The Bombay Stock Exchange, which was attacked during in the 1993 Mumbai serial balsts, could have become a target again in 2008 had German intelligence agencies not shared timely inputs with their Indian counterparts.
Intelligence Bureau officials told rediff.com that the Lashkar-e-Tayiba had plotted to strike the BSE. The terrorist outfit had delegated their Nepal module -- comprising Imran Shehzad -- to carry out the attack.
However, this was not to be a 'fidayeen' (suicide) attack, but a replica of the 1993 attack.
The Lashkar had planned the attack as early as October 2007. Intelligence regarding this attack kept trickling in, in bits and pieces, and it was only towards the end of 2007 that the plan became clearer.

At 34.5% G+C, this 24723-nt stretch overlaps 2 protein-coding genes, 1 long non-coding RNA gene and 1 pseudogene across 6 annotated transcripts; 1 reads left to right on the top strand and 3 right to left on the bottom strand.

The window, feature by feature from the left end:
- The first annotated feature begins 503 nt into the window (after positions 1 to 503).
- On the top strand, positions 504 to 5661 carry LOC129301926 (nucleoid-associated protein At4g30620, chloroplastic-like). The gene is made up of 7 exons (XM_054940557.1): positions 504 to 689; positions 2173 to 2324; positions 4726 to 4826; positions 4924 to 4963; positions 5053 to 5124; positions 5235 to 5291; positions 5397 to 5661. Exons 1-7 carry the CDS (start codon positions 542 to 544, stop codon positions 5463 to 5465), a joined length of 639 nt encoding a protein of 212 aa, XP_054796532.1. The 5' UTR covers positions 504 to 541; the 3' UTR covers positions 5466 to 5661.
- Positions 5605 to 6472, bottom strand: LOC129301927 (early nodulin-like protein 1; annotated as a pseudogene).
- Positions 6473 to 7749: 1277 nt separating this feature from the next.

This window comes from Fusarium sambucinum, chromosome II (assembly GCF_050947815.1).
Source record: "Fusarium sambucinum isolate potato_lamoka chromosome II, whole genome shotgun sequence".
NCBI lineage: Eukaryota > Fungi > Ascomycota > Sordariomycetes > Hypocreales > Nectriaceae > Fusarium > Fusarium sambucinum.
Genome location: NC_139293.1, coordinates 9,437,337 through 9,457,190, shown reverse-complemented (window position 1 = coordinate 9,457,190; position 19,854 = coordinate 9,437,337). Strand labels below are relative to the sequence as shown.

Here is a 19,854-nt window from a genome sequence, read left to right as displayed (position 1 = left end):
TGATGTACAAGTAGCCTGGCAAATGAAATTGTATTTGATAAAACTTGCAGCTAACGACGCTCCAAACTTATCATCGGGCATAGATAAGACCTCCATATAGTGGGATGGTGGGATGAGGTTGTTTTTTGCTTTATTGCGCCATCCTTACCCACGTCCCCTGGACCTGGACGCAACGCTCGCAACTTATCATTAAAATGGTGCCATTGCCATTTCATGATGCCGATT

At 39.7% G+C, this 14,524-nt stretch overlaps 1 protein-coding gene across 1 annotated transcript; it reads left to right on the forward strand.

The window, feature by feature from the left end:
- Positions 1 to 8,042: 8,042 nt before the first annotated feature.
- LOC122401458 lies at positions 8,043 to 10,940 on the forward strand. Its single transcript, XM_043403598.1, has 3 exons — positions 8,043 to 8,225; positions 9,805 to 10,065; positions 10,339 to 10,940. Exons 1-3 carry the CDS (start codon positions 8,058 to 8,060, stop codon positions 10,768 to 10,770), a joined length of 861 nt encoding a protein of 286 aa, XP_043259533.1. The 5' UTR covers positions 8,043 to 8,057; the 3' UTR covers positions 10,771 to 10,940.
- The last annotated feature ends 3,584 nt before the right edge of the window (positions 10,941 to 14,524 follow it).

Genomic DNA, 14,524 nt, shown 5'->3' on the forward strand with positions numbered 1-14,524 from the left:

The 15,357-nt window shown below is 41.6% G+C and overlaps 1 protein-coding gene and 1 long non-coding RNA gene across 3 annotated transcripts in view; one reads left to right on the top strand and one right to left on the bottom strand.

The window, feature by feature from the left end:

Specific inputs shared by foreign agencies indicated that a couple of Lashkar youth from the Nepal module were being utilised for this operation. Fahim Ansari, who is being tried in the 26/11 attacks in Mumbai, too had played a part in this operation. He had conducted a reccee of the BSE building and reported back to his bosses in Nepal.
Shehzad, who also took part in the CRPF attack at Uttar Pradesh in January 2008, was the key person in this plan. He was delegated the job of planting the bombs at the BSE. He was initially part of the 'fidayeen' squad for the CRPF attack and had later slipped into Nepal for a while.
However, he was asked to return to India and execute the BSE attack. All arrangements had been made on part of the Lashkar and the plan was drawn out. But the moment he set foot on to Indian soil, he was picked up by security agencies based on intelligence inputs.